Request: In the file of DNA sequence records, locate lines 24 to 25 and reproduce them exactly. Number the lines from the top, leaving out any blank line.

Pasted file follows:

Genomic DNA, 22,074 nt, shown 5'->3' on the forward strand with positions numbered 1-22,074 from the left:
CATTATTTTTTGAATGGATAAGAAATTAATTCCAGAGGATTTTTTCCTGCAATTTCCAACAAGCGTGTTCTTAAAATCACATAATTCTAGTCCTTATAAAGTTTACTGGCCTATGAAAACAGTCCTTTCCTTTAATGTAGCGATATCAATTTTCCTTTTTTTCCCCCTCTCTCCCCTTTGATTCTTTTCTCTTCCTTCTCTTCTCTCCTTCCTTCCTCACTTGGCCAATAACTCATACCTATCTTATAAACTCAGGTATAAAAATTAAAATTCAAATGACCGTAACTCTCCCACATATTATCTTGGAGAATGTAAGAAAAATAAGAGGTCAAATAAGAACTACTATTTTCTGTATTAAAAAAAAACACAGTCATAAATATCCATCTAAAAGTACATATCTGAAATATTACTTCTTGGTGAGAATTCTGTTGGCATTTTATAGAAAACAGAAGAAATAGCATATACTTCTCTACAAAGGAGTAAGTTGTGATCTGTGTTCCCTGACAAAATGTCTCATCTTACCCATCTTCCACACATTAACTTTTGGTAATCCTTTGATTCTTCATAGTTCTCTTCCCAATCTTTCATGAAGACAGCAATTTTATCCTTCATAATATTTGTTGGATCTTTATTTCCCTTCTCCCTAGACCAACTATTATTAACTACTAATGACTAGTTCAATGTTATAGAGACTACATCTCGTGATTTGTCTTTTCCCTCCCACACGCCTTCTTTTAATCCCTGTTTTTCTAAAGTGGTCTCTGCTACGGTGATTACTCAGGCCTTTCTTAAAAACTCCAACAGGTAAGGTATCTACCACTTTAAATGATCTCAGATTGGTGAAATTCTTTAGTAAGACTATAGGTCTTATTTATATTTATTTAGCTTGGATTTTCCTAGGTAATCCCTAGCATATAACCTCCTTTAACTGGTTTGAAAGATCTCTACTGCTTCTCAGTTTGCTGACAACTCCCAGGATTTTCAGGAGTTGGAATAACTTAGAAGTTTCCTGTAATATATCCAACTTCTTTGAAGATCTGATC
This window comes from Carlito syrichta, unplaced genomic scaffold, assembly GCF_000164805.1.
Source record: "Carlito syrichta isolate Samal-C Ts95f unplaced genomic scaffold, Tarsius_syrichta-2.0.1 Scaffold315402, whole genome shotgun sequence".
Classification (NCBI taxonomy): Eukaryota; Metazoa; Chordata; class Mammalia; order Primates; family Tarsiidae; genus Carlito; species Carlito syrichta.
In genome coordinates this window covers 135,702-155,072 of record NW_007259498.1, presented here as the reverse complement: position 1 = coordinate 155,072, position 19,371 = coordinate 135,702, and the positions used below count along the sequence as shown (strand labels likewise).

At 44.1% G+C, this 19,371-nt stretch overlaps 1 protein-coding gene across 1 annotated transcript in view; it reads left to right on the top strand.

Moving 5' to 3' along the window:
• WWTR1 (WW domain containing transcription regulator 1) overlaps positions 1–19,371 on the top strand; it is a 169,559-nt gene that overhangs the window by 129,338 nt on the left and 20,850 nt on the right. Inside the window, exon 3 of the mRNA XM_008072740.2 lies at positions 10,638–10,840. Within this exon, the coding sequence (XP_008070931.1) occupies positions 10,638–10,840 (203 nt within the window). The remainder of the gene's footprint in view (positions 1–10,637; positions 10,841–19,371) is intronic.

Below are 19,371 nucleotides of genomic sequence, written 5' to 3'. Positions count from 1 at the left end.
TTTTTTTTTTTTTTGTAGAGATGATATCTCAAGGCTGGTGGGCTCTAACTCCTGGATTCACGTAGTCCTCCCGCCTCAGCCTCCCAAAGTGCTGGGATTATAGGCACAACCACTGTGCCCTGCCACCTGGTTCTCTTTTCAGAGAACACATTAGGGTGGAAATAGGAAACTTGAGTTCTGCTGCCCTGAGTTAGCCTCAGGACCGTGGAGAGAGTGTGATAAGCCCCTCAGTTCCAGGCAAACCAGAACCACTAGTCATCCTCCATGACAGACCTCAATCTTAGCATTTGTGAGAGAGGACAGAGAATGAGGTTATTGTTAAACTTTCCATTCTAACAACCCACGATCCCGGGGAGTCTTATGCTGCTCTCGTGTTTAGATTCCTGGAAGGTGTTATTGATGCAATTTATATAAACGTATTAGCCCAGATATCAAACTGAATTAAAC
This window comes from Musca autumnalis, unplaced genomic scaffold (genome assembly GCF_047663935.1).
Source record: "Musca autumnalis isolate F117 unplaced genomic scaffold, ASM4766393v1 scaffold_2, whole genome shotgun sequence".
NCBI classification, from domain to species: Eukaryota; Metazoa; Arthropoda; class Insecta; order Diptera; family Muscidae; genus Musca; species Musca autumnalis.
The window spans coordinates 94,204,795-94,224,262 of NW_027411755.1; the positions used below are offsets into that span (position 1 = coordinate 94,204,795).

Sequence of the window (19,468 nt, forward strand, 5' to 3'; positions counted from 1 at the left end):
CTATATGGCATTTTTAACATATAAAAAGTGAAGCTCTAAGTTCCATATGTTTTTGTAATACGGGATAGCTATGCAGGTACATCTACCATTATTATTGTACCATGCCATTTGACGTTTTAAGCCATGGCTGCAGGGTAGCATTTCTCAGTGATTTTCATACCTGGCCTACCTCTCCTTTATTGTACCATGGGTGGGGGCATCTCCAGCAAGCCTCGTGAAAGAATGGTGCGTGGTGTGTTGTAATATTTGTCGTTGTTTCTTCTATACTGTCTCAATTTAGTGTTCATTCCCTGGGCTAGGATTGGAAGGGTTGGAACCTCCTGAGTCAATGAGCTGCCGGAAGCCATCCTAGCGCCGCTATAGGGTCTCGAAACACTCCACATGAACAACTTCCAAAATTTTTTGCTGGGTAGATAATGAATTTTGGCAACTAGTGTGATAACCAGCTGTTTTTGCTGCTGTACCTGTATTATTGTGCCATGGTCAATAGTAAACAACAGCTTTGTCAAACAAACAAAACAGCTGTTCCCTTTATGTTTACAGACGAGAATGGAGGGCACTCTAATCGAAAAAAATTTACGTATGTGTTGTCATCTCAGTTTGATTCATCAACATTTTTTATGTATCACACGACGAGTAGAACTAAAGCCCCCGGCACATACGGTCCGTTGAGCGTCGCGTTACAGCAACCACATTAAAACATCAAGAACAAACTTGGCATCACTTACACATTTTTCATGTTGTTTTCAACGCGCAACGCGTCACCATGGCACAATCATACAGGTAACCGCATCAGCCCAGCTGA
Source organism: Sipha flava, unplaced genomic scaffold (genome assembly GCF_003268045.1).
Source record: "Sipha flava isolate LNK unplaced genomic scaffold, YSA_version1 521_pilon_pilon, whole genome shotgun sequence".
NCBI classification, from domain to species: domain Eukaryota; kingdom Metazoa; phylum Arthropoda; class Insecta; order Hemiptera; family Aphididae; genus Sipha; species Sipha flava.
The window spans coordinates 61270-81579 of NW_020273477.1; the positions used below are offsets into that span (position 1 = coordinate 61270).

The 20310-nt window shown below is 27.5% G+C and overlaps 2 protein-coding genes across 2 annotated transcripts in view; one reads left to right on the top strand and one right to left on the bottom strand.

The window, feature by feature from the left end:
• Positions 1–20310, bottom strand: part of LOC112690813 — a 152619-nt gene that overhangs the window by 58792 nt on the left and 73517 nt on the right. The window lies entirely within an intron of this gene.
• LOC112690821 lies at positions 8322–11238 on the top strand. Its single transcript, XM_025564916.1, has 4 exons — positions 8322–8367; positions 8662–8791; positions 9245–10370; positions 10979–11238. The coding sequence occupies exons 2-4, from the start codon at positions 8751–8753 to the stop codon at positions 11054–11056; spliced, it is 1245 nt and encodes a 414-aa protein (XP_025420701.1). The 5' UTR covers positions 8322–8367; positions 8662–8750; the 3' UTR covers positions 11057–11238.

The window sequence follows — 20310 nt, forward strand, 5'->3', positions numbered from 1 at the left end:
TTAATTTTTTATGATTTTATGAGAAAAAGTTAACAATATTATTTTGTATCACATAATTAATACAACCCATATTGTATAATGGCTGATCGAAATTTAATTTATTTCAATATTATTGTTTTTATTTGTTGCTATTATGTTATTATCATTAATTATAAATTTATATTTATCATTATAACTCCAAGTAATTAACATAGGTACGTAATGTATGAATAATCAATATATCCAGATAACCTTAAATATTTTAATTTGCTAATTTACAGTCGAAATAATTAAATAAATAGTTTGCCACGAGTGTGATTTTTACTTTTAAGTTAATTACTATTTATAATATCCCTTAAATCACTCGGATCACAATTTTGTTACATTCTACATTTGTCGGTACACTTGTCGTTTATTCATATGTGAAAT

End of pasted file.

• Positions 1–20310, bottom strand: part of LOC112690813 — a 152619-nt gene that overhangs the window by 58792 nt on the left and 73517 nt on the right. The window lies entirely within an intron of this gene.
• LOC112690821 lies at positions 8322–11238 on the top strand. Its single transcript, XM_025564916.1, has 4 exons — positions 8322–8367; positions 8662–8791; positions 9245–10370; positions 10979–11238. The coding sequence occupies exons 2-4, from the start codon at positions 8751–8753 to the stop codon at positions 11054–11056; spliced, it is 1245 nt and encodes a 414-aa protein (XP_025420701.1). The 5' UTR covers positions 8322–8367; positions 8662–8750; the 3' UTR covers positions 11057–11238.